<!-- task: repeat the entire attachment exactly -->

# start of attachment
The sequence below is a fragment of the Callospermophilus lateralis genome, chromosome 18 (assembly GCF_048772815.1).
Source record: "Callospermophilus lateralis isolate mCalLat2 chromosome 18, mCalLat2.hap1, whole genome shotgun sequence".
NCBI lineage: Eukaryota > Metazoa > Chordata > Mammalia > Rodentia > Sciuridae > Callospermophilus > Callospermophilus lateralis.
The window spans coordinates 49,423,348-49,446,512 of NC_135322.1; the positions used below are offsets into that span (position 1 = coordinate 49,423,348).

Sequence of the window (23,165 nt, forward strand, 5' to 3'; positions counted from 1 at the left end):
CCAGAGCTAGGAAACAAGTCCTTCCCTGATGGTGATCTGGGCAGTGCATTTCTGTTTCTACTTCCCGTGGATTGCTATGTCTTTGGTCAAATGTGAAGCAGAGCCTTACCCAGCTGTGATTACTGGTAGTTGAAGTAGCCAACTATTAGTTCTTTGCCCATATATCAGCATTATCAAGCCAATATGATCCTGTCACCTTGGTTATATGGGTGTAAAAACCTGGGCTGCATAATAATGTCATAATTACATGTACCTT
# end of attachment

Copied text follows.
The sequence below is a fragment of the Callospermophilus lateralis genome, chromosome 18 (assembly GCF_048772815.1).
Source record: "Callospermophilus lateralis isolate mCalLat2 chromosome 18, mCalLat2.hap1, whole genome shotgun sequence".
NCBI lineage: Eukaryota > Metazoa > Chordata > Mammalia > Rodentia > Sciuridae > Callospermophilus > Callospermophilus lateralis.
The window spans coordinates 49,423,348-49,446,512 of NC_135322.1; the positions used below are offsets into that span (position 1 = coordinate 49,423,348).

Sequence of the window (23,165 nt, forward strand, 5' to 3'; positions counted from 1 at the left end):
CCAGAGCTAGGAAACAAGTCCTTCCCTGATGGTGATCTGGGCAGTGCATTTCTGTTTCTACTTCCCGTGGATTGCTATGTCTTTGGTCAAATGTGAAGCAGAGCCTTACCCAGCTGTGATTACTGGTAGTTGAAGTAGCCAACTATTAGTTCTTTGCCCATATATCAGCATTATCAAGCCAATATGATCCTGTCACCTTGGTTATATGGGTGTAAAAACCTGGGCTGCATAATAATGTCATAATTACATGTACCTT